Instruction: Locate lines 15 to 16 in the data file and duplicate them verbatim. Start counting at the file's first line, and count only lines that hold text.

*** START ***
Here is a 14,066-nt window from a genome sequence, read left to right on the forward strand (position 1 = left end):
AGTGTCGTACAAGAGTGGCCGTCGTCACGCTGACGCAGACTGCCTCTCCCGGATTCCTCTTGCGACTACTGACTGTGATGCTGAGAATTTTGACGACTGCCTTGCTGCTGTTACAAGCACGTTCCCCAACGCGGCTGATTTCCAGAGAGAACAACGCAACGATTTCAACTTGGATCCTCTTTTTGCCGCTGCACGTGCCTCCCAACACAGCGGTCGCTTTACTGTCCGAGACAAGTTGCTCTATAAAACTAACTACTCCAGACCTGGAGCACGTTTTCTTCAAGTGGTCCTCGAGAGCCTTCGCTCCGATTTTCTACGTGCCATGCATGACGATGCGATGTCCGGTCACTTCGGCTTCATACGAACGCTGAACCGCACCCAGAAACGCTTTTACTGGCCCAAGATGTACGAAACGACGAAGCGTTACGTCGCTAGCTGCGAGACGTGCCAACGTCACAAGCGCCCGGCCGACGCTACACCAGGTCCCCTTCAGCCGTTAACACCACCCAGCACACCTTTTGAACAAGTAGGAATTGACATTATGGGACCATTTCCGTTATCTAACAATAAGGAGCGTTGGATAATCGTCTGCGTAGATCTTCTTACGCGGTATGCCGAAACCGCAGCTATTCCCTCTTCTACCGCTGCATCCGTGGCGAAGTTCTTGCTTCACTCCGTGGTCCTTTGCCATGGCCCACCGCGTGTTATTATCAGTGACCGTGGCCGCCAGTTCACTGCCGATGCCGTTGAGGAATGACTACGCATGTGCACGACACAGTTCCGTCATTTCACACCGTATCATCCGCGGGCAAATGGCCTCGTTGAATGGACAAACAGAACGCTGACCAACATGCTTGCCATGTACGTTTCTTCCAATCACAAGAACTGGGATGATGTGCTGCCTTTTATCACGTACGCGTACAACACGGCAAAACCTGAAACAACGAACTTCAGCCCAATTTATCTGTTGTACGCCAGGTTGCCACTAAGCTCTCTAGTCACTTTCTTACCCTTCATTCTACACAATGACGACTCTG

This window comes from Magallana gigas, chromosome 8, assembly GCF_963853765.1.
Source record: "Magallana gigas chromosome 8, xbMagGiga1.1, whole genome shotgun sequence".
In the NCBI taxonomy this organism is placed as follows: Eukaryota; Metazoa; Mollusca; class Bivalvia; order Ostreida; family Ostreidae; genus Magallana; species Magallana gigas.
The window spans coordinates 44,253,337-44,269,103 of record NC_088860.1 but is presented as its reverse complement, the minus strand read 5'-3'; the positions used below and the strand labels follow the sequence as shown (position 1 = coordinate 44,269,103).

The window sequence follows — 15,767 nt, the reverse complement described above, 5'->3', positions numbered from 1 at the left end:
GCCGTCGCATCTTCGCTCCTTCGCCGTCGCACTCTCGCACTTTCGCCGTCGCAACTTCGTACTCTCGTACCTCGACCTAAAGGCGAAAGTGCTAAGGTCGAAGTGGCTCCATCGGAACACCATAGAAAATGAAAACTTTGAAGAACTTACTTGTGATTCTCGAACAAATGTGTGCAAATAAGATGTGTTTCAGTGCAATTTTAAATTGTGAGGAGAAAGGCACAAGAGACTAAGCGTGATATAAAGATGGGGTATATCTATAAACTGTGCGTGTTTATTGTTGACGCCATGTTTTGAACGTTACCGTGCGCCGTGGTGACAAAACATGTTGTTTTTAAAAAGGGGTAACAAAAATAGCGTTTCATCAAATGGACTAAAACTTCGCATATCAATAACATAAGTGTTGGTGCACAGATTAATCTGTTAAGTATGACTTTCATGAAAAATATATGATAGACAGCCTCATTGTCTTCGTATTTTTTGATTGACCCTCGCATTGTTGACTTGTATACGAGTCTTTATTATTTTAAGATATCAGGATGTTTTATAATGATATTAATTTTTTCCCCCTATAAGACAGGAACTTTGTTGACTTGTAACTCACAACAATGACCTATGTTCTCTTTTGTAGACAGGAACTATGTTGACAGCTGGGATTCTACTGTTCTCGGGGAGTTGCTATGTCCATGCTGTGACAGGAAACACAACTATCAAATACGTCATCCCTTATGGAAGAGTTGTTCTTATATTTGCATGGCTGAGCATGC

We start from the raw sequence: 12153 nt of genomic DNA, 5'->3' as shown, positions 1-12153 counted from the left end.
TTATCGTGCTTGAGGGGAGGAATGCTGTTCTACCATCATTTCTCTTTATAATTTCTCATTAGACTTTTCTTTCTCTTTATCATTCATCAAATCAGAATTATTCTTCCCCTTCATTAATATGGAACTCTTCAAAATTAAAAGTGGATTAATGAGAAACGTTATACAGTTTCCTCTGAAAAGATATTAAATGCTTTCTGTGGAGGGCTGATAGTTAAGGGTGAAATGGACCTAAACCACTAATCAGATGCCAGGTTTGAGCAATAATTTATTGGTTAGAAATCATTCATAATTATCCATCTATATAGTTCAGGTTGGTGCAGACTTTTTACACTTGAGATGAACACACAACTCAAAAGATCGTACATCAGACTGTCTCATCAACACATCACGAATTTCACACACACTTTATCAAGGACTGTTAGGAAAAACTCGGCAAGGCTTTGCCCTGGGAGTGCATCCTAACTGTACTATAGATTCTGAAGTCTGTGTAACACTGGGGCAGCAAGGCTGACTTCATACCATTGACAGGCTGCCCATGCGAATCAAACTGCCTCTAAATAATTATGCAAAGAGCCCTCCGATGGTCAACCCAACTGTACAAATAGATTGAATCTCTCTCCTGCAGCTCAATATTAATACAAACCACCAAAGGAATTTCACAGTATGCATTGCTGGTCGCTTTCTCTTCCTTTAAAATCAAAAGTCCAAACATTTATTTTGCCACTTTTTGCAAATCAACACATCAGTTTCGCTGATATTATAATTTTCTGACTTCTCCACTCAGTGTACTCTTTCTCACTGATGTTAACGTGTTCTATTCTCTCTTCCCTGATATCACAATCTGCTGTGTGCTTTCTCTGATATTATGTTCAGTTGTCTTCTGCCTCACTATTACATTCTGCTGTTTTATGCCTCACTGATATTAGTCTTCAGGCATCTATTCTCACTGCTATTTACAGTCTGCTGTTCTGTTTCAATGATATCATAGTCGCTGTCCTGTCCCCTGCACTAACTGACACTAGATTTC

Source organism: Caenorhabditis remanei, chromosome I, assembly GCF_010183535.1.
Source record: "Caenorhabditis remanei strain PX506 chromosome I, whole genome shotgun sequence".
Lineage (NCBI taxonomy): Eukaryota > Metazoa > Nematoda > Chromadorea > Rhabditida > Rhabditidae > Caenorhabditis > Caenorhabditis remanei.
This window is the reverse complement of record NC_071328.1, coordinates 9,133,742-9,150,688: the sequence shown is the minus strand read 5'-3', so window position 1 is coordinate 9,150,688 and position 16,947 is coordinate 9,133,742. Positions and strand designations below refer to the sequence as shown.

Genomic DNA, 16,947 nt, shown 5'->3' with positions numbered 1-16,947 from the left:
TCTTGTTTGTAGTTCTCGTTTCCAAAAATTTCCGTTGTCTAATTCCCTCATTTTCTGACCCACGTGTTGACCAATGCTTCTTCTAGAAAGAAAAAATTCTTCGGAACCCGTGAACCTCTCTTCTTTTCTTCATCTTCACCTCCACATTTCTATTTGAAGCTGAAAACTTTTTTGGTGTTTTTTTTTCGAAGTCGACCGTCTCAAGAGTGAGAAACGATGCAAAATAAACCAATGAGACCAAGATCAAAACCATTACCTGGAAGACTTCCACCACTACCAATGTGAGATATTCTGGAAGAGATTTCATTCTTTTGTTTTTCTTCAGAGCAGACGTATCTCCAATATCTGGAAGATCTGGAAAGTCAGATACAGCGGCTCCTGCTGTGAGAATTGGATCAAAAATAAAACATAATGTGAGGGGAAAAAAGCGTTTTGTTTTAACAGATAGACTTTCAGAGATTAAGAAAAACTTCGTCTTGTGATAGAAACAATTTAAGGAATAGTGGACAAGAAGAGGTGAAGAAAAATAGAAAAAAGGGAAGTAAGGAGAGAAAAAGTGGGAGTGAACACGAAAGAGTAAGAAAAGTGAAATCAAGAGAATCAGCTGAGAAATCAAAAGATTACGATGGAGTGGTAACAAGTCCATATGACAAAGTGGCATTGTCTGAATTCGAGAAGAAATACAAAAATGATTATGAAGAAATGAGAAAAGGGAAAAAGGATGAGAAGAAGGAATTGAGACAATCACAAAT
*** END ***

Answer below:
Genomic DNA, 16,947 nt, shown 5'->3' with positions numbered 1-16,947 from the left:
TCTTGTTTGTAGTTCTCGTTTCCAAAAATTTCCGTTGTCTAATTCCCTCATTTTCTGACCCACGTGTTGACCAATGCTTCTTCTAGAAAGAAAAAATTCTTCGGAACCCGTGAACCTCTCTTCTTTTCTTCATCTTCACCTCCACATTTCTATTTGAAGCTGAAAACTTTTTTGGTGTTTTTTTTTCGAAGTCGACCGTCTCAAGAGTGAGAAACGATGCAAAATAAACCAATGAGACCAAGATCAAAACCATTACCTGGAAGACTTCCACCACTACCAATGTGAGATATTCTGGAAGAGATTTCATTCTTTTGTTTTTCTTCAGAGCAGACGTATCTCCAATATCTGGAAGATCTGGAAAGTCAGATACAGCGGCTCCTGCTGTGAGAATTGGATCAAAAATAAAACATAATGTGAGGGGAAAAAAGCGTTTTGTTTTAACAGATAGACTTTCAGAGATTAAGAAAAACTTCGTCTTGTGATAGAAACAATTTAAGGAATAGTGGACAAGAAGAGGTGAAGAAAAATAGAAAAAAGGGAAGTAAGGAGAGAAAAAGTGGGAGTGAACACGAAAGAGTAAGAAAAGTGAAATCAAGAGAATCAGCTGAGAAATCAAAAGATTACGATGGAGTGGTAACAAGTCCATATGACAAAGTGGCATTGTCTGAATTCGAGAAGAAATACAAAAATGATTATGAAGAAATGAGAAAAGGGAAAAAGGATGAGAAGAAGGAATTGAGACAATCACAAAT